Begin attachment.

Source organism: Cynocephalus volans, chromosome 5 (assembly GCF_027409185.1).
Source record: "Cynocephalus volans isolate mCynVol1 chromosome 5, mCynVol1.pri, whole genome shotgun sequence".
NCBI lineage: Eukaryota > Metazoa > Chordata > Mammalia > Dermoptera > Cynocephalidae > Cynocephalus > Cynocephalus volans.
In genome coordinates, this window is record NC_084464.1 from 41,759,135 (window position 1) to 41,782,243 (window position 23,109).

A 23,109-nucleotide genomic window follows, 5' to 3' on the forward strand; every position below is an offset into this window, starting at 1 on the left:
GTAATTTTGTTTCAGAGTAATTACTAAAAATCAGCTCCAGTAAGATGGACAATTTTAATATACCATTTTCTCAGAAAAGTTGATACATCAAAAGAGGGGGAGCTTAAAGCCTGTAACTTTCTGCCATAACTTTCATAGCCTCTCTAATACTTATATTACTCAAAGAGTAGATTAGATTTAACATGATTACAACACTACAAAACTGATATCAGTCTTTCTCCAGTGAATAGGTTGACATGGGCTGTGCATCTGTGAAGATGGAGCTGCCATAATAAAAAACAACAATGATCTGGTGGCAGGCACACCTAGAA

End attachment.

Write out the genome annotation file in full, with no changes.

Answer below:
Source organism: Cynocephalus volans, chromosome 5 (assembly GCF_027409185.1).
Source record: "Cynocephalus volans isolate mCynVol1 chromosome 5, mCynVol1.pri, whole genome shotgun sequence".
NCBI lineage: Eukaryota > Metazoa > Chordata > Mammalia > Dermoptera > Cynocephalidae > Cynocephalus > Cynocephalus volans.
In genome coordinates, this window is record NC_084464.1 from 41,759,135 (window position 1) to 41,782,243 (window position 23,109).

A 23,109-nucleotide genomic window follows, 5' to 3' on the forward strand; every position below is an offset into this window, starting at 1 on the left:
GTAATTTTGTTTCAGAGTAATTACTAAAAATCAGCTCCAGTAAGATGGACAATTTTAATATACCATTTTCTCAGAAAAGTTGATACATCAAAAGAGGGGGAGCTTAAAGCCTGTAACTTTCTGCCATAACTTTCATAGCCTCTCTAATACTTATATTACTCAAAGAGTAGATTAGATTTAACATGATTACAACACTACAAAACTGATATCAGTCTTTCTCCAGTGAATAGGTTGACATGGGCTGTGCATCTGTGAAGATGGAGCTGCCATAATAAAAAACAACAATGATCTGGTGGCAGGCACACCTAGAA